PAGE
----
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22 February 2018

Media release

Younger age at diagnosis of type 2 diabetes linked to cardiovascular disease, ischaemic heart disease and stroke mortality 

New Australian research shows that the younger a person is diagnosed with type 2 diabetes, the greater the chance they have of dying from cardiovascular related diseases.

Professor Dianna Magliano, Head of Diabetes and Population Health at the Baker Heart and Diabetes Institute said type 2 diabetes was once considered as a disease of middle-aged and older people, but in recent decades the prevalence of type 2 diabetes in adolescents and young adults has risen considerably around the world, driven largely by increasing obesity prevalence at younger ages.

Professor Magliano said, “The proportion of younger people with diabetes is increasing in many places in the world. The data from 743,709 Australians with type 2 diabetes via the National Diabetes Services Scheme between 1997 and 2011 were examined”.

“Our research showed that a younger age at diagnosis of type 2 diabetes is associated with a higher death rate from cardiovascular diseases, such as ischaemic heart disease and stroke, compared with diagnosis at an older age.

“Thus, for two men of the same age but ten 10 years’ difference in diabetes duration, the one with the earlier onset (and hence the longer duration of diabetes) has, over the next 7 years, an approximately 30% and 60% greater risk of death from any cause and from CVD, respectively, relative to the person with the shorter duration.”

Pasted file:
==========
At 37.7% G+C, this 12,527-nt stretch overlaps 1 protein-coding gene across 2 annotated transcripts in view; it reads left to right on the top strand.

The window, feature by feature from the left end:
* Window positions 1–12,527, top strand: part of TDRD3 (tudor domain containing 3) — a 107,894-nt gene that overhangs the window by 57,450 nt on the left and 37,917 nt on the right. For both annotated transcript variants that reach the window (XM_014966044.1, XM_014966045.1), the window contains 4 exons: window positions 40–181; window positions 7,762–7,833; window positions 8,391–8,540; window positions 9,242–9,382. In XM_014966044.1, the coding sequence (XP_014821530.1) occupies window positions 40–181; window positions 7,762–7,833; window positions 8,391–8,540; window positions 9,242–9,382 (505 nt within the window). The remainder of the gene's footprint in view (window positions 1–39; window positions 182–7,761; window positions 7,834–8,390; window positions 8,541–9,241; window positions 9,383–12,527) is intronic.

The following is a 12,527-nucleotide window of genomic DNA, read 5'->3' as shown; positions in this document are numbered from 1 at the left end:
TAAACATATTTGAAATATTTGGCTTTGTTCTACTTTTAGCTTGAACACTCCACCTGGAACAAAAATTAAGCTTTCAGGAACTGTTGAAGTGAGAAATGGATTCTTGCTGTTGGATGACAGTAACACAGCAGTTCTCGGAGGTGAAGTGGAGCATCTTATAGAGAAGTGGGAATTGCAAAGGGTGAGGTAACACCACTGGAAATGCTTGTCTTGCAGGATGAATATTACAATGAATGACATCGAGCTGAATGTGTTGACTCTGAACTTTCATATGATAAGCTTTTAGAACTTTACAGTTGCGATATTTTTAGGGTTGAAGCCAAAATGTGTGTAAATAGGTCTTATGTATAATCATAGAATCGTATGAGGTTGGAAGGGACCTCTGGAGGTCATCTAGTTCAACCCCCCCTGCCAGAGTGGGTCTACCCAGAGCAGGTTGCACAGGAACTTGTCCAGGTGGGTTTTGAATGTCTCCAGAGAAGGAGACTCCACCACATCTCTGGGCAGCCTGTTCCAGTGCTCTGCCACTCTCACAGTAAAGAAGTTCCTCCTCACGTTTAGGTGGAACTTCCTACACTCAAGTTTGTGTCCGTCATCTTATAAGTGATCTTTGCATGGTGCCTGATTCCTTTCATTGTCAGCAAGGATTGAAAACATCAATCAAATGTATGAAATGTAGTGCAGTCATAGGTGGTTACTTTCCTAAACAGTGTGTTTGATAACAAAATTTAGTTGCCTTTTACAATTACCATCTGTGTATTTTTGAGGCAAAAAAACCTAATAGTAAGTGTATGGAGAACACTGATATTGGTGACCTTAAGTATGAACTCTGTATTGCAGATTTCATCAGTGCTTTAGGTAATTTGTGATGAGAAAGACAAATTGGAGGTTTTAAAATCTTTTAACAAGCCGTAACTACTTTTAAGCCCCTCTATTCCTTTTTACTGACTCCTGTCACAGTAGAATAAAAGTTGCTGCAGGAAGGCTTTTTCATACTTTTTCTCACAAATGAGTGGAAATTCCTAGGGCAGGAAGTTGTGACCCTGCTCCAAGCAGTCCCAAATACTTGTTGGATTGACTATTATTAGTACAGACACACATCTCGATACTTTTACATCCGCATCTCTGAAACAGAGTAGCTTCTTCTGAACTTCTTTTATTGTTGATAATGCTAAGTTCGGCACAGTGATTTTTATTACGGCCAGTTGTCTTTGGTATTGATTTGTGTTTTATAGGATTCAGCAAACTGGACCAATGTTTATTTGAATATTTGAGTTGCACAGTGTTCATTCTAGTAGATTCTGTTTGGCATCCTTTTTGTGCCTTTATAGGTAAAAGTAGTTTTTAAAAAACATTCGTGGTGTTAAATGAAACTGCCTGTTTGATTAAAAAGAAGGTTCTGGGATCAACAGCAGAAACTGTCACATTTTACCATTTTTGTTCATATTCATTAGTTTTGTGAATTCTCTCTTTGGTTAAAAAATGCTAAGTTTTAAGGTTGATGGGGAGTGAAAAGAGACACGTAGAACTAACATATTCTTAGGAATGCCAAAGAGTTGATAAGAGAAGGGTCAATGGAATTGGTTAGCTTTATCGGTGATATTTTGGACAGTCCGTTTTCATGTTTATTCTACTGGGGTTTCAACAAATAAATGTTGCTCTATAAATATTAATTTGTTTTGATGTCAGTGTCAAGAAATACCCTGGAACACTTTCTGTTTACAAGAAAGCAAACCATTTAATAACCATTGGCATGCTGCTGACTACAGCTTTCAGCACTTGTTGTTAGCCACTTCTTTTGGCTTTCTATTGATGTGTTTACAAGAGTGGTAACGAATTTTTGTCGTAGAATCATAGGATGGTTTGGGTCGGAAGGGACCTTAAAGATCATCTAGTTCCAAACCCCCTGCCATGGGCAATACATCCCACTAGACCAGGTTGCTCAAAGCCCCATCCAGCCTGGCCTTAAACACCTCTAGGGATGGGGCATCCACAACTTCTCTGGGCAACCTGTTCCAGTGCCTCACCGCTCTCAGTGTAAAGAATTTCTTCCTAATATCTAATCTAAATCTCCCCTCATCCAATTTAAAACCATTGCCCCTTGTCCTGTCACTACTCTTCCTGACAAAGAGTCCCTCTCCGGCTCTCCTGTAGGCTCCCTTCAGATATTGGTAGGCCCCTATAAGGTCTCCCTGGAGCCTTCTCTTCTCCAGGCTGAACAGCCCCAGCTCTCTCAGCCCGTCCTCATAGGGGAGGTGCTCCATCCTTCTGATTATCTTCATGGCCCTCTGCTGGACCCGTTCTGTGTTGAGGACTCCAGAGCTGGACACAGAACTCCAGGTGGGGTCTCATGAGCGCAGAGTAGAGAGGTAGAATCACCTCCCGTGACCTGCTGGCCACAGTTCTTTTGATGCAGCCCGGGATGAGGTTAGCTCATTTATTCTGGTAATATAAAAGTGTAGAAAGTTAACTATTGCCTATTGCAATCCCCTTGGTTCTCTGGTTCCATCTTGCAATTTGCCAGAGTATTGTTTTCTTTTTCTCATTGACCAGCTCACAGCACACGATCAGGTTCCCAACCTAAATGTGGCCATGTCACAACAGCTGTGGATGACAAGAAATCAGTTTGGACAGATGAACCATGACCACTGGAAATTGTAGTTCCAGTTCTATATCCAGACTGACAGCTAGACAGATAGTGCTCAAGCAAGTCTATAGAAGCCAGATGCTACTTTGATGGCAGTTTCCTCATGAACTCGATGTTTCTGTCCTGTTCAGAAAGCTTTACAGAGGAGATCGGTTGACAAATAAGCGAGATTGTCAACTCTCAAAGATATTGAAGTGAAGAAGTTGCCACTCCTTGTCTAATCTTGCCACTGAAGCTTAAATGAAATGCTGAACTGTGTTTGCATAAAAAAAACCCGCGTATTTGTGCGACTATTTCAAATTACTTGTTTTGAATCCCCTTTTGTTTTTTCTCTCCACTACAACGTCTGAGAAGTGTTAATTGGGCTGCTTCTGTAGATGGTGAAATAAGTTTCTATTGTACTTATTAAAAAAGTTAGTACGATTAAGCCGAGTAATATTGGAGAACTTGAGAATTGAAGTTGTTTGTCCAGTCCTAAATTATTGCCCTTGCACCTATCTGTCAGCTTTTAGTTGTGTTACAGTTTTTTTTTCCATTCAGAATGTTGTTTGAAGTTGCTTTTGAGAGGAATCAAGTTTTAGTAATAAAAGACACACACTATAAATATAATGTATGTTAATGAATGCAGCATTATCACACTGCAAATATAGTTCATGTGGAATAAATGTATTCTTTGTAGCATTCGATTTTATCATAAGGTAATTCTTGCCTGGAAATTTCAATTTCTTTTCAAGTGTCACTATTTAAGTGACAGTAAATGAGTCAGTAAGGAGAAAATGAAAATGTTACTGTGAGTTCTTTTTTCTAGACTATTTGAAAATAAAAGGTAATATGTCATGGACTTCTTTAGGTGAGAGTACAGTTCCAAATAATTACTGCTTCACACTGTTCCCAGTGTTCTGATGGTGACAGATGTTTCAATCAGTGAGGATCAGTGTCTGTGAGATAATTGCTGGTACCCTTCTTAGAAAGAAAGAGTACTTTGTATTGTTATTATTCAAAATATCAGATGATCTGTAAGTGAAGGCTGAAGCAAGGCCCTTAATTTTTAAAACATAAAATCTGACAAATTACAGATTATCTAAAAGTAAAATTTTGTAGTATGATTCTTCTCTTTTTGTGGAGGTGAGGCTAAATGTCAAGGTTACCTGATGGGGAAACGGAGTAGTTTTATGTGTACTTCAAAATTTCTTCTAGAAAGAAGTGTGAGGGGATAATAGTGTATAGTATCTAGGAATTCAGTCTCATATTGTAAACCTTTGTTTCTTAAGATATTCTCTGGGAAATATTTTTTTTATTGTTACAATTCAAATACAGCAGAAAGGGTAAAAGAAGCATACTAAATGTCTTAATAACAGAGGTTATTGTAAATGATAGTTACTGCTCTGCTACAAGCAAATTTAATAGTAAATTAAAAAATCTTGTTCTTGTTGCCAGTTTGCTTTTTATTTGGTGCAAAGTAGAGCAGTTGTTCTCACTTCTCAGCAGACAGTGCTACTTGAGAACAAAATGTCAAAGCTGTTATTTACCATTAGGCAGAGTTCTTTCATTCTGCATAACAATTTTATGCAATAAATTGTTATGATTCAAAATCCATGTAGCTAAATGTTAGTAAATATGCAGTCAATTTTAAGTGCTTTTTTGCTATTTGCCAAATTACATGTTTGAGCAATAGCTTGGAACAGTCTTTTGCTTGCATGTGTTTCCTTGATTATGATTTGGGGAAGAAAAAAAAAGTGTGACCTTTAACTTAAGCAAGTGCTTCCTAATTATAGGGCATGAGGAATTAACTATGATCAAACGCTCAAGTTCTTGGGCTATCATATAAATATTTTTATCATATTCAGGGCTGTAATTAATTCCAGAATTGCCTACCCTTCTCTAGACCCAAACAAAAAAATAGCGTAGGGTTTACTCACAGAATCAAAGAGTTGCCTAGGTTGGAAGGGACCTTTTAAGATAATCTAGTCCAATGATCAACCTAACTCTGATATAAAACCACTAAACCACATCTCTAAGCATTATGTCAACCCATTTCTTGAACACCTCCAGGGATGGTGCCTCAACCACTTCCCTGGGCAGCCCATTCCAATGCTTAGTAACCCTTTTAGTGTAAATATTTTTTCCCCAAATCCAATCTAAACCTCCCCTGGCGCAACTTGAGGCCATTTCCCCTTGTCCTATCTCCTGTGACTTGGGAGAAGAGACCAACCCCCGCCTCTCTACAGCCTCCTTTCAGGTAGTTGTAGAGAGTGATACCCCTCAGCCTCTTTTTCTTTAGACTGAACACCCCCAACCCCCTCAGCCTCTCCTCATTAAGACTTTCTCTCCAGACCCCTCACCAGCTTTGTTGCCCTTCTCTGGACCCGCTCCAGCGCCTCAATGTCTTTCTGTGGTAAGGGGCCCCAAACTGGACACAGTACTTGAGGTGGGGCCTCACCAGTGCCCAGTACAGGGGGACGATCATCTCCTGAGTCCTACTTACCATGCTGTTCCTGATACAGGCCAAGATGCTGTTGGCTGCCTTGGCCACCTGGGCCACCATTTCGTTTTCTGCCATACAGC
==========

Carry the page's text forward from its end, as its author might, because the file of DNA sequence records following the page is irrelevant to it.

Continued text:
Professor Jonathan Shaw, Head of Clinical Diabetes Research at the Baker Heart and Diabetes Institute, said the findings, published in Diabetologia, suggest that early and aggressive cardiovascular risk factor management may be needed for young-onset type 2 diabetes.

“Our findings suggest that younger onset type 2 diabetes increases mortality risk, and that this is mainly through earlier CVD mortality. Efforts to treat younger adults with type 2 diabetes more aggressively, and to delay the onset of type 2 diabetes might, therefore, reduce mortality,” said Prof Shaw.

”A healthy diet and regular physical activity are essential tools at all ages to minimise the risks of developing diabetes and its cardiovascular complications. It should also be remembered that everyone can make a difference to their health trajectory by leading a healthy lifestyle.”


For further information or to organise interviews please contact:

Suzana Talevski
T: 03 8532 1240
M: 0439 977 203
E: suzana.talevski@baker.edu.au

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